Tom Purcell, 3/17/2008 [Archive]

May the Easter Bunny Live

May the Easter Bunny Live

By Tom Purcell

Another tradition is making some people uneasy: the Easter Bunny.

Some folks, worried that the Easter Bunny correlates too closely with Christian traditions and is therefore offensive to non-Christians, are abandoning the little fellow.

According to the San Francisco Chronicle, the town of Walnut Creek renamed its Easter Bunny the "Spring Bunny." The Spring Bunny participates in the town's storied annual tradition, the Spring Egg Hunt.

Some malls across America are changing the Easter Bunny's name, too. According to, some store managers are calling their bunny "Baxter the Bunny," "Garden Bunny" or "Peter Rabbit."

Peter Rabbit was the name of choice for a Rhode Island school superintendent who, according to, decided the Easter Bunny ought not visit his school district.

His decision made the ACLU happy. After all, as one ACLU fellow said, schools shouldn't be in the business of promoting Easter celebrations.

Which leads to some interesting questions: What is the Easter celebration, anyhow? What is the origin of the Easter Bunny?

Lawrence Cunningham, a University of Notre Dame theology professor, said in the San Francisco Chronicle that the Easter Bunny has little to do with religion.

"The bunny is a fertility symbol with no religious connection to Easter," he said. "The egg, which was popularized in Greece, Russia and Eastern Europe in connection with Easter, does not have a religious connection to Easter. By taking away the term 'Easter,' these symbols to some extent return to their pre-Christian roots as symbols of spring fertility."

In other words, somewhere along the line, the furry fellow got twisted up with the resurrection of Jesus. Somewhere along the line, he started wearing a vest and handing out eggs and candy. It took a bit of time -- hundreds of years or more -- for the Easter tradition I knew as a kid to evolve.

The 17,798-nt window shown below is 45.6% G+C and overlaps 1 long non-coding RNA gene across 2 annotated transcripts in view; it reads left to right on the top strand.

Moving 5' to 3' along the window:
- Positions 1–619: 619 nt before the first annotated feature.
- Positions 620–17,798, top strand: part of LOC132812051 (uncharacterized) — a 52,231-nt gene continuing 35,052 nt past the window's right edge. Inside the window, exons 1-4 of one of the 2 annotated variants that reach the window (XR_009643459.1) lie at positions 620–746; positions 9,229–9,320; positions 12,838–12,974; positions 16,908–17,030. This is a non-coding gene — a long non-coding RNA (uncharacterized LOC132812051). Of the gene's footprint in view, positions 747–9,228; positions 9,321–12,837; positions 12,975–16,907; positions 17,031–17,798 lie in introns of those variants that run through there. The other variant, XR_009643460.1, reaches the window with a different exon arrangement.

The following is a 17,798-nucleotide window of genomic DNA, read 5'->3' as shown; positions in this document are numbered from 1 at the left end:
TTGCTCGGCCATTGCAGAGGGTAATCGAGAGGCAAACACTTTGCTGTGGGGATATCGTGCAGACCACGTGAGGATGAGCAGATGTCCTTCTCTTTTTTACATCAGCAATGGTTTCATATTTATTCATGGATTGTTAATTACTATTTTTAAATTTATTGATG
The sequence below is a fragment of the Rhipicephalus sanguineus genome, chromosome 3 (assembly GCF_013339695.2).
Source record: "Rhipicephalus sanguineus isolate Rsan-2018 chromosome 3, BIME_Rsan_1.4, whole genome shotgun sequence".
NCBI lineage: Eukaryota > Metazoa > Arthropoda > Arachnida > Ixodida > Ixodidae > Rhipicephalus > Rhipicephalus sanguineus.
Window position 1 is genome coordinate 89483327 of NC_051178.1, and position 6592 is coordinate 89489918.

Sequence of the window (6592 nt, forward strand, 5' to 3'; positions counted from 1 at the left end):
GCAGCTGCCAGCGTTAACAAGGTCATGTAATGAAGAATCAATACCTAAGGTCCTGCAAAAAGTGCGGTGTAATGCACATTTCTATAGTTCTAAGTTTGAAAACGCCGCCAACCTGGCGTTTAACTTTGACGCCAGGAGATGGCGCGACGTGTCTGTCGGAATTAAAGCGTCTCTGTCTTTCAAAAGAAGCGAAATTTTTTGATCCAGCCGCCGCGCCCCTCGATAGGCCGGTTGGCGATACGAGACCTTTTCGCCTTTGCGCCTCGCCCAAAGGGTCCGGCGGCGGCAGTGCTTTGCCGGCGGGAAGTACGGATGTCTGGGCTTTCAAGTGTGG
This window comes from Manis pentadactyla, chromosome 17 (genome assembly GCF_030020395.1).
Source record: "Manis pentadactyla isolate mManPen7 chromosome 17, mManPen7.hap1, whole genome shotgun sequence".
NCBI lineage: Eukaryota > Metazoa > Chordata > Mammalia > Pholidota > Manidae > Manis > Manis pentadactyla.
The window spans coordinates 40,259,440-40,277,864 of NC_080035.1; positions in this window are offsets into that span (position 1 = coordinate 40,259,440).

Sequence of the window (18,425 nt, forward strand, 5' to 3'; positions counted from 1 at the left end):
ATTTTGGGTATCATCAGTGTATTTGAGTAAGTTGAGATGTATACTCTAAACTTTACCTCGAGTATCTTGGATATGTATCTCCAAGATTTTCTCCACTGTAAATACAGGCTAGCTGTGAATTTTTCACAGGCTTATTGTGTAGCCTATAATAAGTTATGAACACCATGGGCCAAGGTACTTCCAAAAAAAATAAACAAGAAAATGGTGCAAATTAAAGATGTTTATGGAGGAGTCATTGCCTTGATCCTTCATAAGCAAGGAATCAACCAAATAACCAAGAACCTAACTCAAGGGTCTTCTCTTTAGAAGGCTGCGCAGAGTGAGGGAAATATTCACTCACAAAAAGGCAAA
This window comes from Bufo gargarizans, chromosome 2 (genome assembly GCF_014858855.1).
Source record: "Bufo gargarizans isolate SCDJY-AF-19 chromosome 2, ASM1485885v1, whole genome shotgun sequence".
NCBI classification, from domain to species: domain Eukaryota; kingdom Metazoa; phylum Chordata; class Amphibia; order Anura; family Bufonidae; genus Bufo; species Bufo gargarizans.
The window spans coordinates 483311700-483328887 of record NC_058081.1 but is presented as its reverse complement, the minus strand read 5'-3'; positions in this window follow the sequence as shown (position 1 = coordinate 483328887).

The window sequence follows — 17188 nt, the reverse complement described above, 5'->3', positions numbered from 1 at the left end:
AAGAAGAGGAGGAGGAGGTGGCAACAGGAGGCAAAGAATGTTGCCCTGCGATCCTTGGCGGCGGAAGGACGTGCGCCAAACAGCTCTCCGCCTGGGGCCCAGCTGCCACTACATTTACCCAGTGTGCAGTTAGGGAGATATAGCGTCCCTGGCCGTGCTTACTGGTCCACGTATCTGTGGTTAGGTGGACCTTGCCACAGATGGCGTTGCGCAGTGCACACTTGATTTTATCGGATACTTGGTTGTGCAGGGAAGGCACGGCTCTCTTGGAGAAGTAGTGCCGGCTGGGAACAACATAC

Forty days before Easter Sunday, on Ash Wednesday, we'd attend Mass. Lent was on, which meant we had to make a sacrifice of some kind. That meant one thing in our home: no Snyder's of Berlin potato chips until after Easter.

We'd take in the Stations of the Cross on Friday nights. We'd go to Confession before Easter Sunday ("Forgive me, Father, but I stopped at the convenience store three times for Snyder's of Berlin potato chips ..."). The night before Easter, my whole family would sit around the kitchen table dying hard-boiled eggs. Why hard-boiled eggs? Why dye them? We didn't ask. It was tradition.

Finally, Easter Sunday arrived. I was usually the first to rise. I'd rouse my sisters, so we could rush downstairs and search for our baskets. The Easter Bunny was big on hiding things. Eggs are still turning up on the White House's South Lawn from Easter Egg Rolls that date back to the Truman administration.

I'd spend the next hour devouring hollow chocolate bunnies. Then we'd eat a big breakfast, go to Mass and stand in the aisles because the stragglers who never went to Mass were always sitting in our regular seat. I'd spend the rest of the day trying to find where my sisters hid their hollow chocolate bunnies.

Who knows how or why the Easter tradition evolved this way. It's the blending of the customs of so many different people who made their way to America. Over time, the different customs melted together to form the American Easter tradition.

In fact, our current customs will continue to evolve to reflect the different influences that continue to blend within our energetic country. That's what customs and traditions do.

But wouldn't it be best that they evolve naturally and slowly and honestly, as they always have, rather than at the behest of a lawyer who threatens to sue because somebody may be offended by an Easter Bunny handing out candy on public property?

It's a sign of a great civilization that we worry so about offending anyone for any reason, but isn't it a sign of a weakening civilization when people are afraid to call things what they really are?

The bunny who hands out candy and eggs is the Easter Bunny, not the Spring Bunny. He's harmless, too, so long as you don't mind him hiding toxic, fatty chocolate things all over your house.

Tom Purcell is a humor columnist nationally syndicated exclusively by Cagle Cartoons. For more info call Sales at (805) 969-2829 or email Visit Tom's site at or e-mail him at

RESTRICTIONS: 'Tom Purcell's column may not be reprinted in general circulation print media in Pennsylvania's Allegheny, Beaver, Butler, and Westmoreland Counties. It may appear only in the Pittsburgh Tribune-Review and its sister publications."

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